At a conference in D.C. I first met Jackie Pinkowitz and Karen Love and learned of the work of the Dementia Action Alliance and was invited to join their board. They are inclusive in working with people with Alzheimer’s and other dementias. It feels very gratifying to be involved in their work.
Q: Can you talk about your experience on the National Alzheimer’s Project Act Advisory Council? Are they listening to you?
M: Oh, yes. I usually provide lots of comments during the meeting and feel I am heard. At my first meeting, I began to ask questions and give my opinions. I understand that the prior NAPA member with Alzheimer’s had not contributed to the conversations.
Q: Do you think much about brain health?
M: Absolutely. There are four things that are key to brain health: engaging in strenuous exercise, remaining socially active, eating a Mediterranean diet, taking medications as directed…and be happy. I’m a social butterfly.
Q: How should society respond to the growing number of people with Alzheimer’s?
M: As Boomers age, the numbers of persons whom will develop Alzheimer’s and other dementias will increase dramatically. I’m very concerned that if a cure is not found, our economy and that of the world will be drastically affected.
It is also very important that we fight against the stigma of Alzheimer’s and other dementias. My hope is that those who are experiencing dementia and their partners, and others who are aware and concerned about the future, urge others to become active in fighting for a cure. Those of us who have Alzheimer’s and other dementias must be included.
Q: What are the ideal living arrangements for people with dementia?
M: I have been living in a senior living apartment for 2 years. I live alone, but have many friends and acquaintances. It is a community that watches over each other. I’m always monitoring myself and I have no qualms in asking for help. When the time comes that I can no longer take care of myself, I will move into assisted living. Whether a cure is found or not in time for me, I’ve accepted that I’ll go through that process gently and with humor. I believe that everything happens for a reason and am keeping a positive attitude through this journey.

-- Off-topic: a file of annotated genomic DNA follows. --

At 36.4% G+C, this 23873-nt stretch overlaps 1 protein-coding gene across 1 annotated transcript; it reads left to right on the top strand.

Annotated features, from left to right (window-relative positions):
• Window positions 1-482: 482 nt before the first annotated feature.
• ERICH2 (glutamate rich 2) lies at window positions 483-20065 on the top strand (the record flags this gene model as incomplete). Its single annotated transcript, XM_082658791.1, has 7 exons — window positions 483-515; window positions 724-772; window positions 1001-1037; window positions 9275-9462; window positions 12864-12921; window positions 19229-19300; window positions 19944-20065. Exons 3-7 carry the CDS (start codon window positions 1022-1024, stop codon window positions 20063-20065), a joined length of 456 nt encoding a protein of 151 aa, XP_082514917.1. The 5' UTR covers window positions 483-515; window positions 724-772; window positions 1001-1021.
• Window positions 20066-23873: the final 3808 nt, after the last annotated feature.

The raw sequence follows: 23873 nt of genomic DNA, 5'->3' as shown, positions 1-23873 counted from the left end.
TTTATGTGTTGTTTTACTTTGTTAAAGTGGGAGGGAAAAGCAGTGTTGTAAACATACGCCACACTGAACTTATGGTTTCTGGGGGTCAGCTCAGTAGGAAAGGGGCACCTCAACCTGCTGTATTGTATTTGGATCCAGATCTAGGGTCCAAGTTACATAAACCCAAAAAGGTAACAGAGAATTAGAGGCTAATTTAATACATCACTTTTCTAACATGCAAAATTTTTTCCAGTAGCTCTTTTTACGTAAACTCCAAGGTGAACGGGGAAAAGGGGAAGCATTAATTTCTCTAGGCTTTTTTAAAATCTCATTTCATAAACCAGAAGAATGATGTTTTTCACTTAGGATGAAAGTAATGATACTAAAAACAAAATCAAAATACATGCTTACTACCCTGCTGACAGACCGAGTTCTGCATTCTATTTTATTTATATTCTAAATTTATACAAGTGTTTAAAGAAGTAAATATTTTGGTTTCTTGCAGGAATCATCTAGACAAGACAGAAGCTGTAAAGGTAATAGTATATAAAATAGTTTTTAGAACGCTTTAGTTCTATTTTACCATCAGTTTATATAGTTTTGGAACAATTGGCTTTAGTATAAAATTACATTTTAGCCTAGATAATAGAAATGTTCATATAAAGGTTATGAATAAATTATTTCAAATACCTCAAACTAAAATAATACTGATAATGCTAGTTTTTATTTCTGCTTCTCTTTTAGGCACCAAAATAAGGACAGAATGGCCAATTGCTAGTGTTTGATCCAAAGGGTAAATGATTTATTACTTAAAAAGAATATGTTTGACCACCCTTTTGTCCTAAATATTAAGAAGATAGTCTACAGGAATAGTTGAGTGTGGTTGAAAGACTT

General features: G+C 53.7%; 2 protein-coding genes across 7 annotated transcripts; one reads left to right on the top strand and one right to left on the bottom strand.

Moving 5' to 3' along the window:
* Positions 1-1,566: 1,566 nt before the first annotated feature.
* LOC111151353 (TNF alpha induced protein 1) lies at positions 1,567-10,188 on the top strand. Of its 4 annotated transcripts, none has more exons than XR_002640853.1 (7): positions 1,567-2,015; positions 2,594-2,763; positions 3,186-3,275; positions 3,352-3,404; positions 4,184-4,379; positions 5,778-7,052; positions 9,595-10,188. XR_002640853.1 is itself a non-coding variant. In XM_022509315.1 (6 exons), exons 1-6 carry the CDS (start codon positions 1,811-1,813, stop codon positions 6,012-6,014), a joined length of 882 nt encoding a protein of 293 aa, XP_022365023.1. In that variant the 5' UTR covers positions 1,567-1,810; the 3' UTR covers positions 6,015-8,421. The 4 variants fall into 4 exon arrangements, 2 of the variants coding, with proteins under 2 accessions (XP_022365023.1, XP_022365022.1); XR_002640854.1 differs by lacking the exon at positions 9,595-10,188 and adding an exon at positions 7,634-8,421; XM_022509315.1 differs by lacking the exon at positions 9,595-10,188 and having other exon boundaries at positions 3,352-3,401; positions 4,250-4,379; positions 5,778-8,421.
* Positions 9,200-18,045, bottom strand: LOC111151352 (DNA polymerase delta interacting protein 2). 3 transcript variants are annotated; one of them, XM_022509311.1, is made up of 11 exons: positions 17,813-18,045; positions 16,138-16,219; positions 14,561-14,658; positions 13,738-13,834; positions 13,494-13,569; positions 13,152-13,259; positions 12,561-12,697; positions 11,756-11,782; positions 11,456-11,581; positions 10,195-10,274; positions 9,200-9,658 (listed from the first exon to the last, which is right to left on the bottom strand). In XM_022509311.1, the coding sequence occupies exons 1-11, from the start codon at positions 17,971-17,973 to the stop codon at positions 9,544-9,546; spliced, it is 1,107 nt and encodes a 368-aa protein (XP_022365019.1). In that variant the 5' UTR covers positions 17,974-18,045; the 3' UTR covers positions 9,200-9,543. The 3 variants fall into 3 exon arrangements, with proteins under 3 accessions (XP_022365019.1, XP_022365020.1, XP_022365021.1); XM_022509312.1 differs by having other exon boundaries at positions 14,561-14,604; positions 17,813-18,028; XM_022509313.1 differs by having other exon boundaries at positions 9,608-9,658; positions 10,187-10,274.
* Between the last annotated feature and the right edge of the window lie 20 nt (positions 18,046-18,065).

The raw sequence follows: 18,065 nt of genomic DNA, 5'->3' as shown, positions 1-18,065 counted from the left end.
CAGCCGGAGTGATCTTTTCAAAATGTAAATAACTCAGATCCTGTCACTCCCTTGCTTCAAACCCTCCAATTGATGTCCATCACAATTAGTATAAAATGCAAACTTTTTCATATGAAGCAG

To watch videos of meetings and learn more about NAPA, please go here.
Myriam Marquez was diagnosed with young-onset Alzheimer’s in 2009 and has been a fierce advocate ever since. Prior to her diagnosis, she served as a public defender in Washington State. Her legal background in county, state and federal public policy and her personal experience living with dementia has made her a deeply-committed advocate for advancing dementia research, care and services.
Anne Montgomery is Deputy Director at Altarum Institute’s Center for Elder Care and Advanced Illness where she oversees a portfolio of work primarily aimed at helping to establish policy frameworks for delivery of services spanning medical and long-term services and supports. From 2007 to 2013, Ms. Montgomery served as senior policy advisor for the U.S. Senate Special Committee on Aging, where she developed hearings and wrote policy enacted as part of the Affordable Care Act.
Elizabeth Blair is the Research and Management Associate for the Center for Elder Care and Advanced Illness at Altarum Institute. She has worked in health and aging policy for several years, having received a Master in Public Policy degree from the Heller School at Brandeis University in 2013. She collaborates with the rest of her team to inform policy at various levels by maintaining a robust knowledge of research and developments in the fields of health and aging.
(c) Disruptive Women in Health Care – Read entire story here.